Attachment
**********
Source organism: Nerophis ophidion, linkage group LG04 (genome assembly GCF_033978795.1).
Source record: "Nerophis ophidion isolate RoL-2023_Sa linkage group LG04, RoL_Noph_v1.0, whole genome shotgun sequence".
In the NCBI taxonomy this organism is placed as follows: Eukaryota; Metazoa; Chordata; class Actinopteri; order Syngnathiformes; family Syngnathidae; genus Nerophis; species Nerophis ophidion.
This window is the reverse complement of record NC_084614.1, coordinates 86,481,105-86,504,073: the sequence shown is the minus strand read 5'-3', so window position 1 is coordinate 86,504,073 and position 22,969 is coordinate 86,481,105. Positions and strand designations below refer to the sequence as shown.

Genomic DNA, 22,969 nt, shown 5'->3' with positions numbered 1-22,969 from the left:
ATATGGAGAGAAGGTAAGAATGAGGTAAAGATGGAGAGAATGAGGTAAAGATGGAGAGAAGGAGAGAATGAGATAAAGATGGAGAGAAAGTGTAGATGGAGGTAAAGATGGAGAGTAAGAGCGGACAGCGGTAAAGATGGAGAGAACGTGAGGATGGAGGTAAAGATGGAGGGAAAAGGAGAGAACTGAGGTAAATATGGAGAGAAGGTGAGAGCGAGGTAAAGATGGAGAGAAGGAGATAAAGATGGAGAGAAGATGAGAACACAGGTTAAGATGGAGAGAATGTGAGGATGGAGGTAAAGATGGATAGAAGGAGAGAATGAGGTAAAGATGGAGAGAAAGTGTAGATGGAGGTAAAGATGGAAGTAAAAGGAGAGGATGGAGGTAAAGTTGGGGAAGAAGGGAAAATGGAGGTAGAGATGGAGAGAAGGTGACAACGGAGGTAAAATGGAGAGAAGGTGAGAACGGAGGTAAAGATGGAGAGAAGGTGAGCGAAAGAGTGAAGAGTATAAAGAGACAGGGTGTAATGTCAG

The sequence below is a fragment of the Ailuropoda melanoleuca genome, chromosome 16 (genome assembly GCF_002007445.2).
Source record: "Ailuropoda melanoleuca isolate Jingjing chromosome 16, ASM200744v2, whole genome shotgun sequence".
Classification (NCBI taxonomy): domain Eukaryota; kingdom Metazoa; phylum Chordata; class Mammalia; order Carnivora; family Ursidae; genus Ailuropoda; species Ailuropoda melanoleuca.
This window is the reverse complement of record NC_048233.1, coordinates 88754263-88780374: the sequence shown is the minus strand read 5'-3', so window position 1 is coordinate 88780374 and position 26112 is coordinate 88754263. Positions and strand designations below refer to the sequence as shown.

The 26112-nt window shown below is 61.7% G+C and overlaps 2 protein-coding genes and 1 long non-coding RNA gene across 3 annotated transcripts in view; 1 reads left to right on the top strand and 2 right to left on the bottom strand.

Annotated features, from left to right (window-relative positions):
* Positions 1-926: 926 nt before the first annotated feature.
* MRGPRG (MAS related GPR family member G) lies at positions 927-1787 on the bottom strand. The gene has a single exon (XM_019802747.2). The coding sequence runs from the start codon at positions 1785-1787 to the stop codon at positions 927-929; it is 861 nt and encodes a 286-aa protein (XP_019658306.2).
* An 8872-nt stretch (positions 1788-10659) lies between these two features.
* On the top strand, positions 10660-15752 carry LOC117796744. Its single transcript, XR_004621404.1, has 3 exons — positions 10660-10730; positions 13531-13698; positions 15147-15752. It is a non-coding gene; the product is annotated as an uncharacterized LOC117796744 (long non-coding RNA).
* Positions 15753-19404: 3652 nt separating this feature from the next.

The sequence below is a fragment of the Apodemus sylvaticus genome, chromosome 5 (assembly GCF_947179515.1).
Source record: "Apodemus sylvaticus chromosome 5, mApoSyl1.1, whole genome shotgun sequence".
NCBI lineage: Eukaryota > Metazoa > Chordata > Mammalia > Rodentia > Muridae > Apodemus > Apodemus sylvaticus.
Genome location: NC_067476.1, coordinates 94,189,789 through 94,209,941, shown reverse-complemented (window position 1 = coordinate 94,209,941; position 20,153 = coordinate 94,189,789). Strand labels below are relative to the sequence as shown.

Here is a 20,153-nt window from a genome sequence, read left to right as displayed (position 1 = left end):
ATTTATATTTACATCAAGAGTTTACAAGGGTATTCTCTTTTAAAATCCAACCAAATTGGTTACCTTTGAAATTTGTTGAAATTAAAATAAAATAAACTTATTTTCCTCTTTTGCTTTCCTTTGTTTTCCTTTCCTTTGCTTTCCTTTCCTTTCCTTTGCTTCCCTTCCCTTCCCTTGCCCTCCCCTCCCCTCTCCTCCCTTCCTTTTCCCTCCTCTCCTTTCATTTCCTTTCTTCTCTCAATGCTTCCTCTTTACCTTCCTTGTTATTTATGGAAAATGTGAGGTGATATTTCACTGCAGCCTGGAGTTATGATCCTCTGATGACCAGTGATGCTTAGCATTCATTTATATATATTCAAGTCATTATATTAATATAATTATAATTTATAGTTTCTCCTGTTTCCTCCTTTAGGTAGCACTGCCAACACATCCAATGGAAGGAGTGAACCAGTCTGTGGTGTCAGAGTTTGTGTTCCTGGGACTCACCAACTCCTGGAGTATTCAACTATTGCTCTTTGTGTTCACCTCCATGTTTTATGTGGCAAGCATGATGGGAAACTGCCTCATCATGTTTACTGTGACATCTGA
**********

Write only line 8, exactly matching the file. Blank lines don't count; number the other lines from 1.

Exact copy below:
Source record: "Ailuropoda melanoleuca isolate Jingjing chromosome 16, ASM200744v2, whole genome shotgun sequence".